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Old 04-12-2018, 12:15 PM
 
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So I am dieting right now and I fasted for my blood tests this morning. About 15 hours. My LDL? 225. My doctor freaked.

I immediately knew it was due to my dieting and fasting. Previously I had gone on a strict liquid diet and after my first lipid tests my LDL was high. Everyone else in the class had great cholesterol numbers after having lost weight. Mine were never higher. And I had lived on their food for 3 months. When I got off the diet and went back to eating normally I had one of my best results ever.. under 100.

Also, when I look at my cholesterol numbers.. they are always much lower / more reasonable when I am not fasting when I get the tests.

When speaking to my brother one time he noted the same thing happens with him. Someone once suggested to me that dieting / fasting puts your body under stress and its reaction to that is cholesterol. Some have suggested it is a liver dump of cholesterol.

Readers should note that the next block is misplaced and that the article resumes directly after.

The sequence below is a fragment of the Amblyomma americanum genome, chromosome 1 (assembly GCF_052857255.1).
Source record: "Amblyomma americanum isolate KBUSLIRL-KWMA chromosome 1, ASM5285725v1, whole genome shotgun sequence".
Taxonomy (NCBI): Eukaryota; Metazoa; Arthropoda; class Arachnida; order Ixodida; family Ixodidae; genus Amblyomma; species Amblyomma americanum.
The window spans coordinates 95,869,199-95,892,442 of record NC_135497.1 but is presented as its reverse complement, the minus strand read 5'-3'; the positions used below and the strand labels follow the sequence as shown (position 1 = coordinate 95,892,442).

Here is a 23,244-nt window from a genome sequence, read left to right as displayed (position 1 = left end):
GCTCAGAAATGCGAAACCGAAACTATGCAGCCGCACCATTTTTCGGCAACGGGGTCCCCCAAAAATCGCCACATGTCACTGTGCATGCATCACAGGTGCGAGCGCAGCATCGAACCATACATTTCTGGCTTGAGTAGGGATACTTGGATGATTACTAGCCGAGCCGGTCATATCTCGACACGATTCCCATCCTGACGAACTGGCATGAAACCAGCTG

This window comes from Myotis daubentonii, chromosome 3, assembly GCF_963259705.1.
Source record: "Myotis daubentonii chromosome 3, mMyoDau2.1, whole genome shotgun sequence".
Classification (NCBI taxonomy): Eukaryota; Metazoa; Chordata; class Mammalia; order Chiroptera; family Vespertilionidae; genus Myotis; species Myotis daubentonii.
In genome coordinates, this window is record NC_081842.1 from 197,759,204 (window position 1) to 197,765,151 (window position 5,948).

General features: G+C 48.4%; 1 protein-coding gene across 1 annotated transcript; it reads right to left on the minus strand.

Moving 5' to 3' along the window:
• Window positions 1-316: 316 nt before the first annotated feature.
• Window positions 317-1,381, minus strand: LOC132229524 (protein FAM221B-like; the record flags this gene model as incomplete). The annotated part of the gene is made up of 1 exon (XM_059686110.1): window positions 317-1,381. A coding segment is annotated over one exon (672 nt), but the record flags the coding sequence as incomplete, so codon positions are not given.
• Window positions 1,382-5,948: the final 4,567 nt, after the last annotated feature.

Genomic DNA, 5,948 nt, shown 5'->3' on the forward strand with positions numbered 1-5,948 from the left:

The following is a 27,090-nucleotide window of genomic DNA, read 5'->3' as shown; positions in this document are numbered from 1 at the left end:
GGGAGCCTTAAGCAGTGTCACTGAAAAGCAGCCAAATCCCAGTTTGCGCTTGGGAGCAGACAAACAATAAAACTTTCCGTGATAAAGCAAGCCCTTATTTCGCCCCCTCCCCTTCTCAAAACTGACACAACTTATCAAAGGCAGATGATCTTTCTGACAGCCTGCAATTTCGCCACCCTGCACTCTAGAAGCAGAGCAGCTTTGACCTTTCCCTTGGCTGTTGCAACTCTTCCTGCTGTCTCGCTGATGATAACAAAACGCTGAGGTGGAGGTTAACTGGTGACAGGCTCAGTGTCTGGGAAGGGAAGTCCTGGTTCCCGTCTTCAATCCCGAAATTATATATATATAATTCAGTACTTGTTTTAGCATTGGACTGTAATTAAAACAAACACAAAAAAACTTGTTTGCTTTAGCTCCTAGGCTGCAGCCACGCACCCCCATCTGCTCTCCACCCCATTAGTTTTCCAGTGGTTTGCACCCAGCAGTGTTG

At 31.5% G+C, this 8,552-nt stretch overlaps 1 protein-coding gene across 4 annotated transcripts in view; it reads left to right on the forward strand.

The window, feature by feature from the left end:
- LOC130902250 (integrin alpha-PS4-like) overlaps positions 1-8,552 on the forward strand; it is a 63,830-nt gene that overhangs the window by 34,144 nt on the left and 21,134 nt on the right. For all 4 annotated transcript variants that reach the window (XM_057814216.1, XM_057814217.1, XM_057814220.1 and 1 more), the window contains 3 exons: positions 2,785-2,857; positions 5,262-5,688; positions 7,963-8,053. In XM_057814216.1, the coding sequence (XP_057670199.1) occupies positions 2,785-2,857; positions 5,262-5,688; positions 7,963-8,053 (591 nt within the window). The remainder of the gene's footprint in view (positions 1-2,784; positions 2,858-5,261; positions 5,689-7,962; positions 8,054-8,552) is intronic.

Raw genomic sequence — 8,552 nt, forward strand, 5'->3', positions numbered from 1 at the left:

Does anyone know why this happens?
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Old 04-14-2018, 07:16 AM
 
916 posts, read 369,174 times
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Found it!

Dehydration during fasting increases serum lipids and lipoproteins.
https://www.ncbi.nlm.nih.gov/pubmed/7895421

Dieting followed by fasting followed by morning black coffee makes for one very dehydrated subject.
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Old 04-14-2018, 08:48 AM
 
Location: Wine Country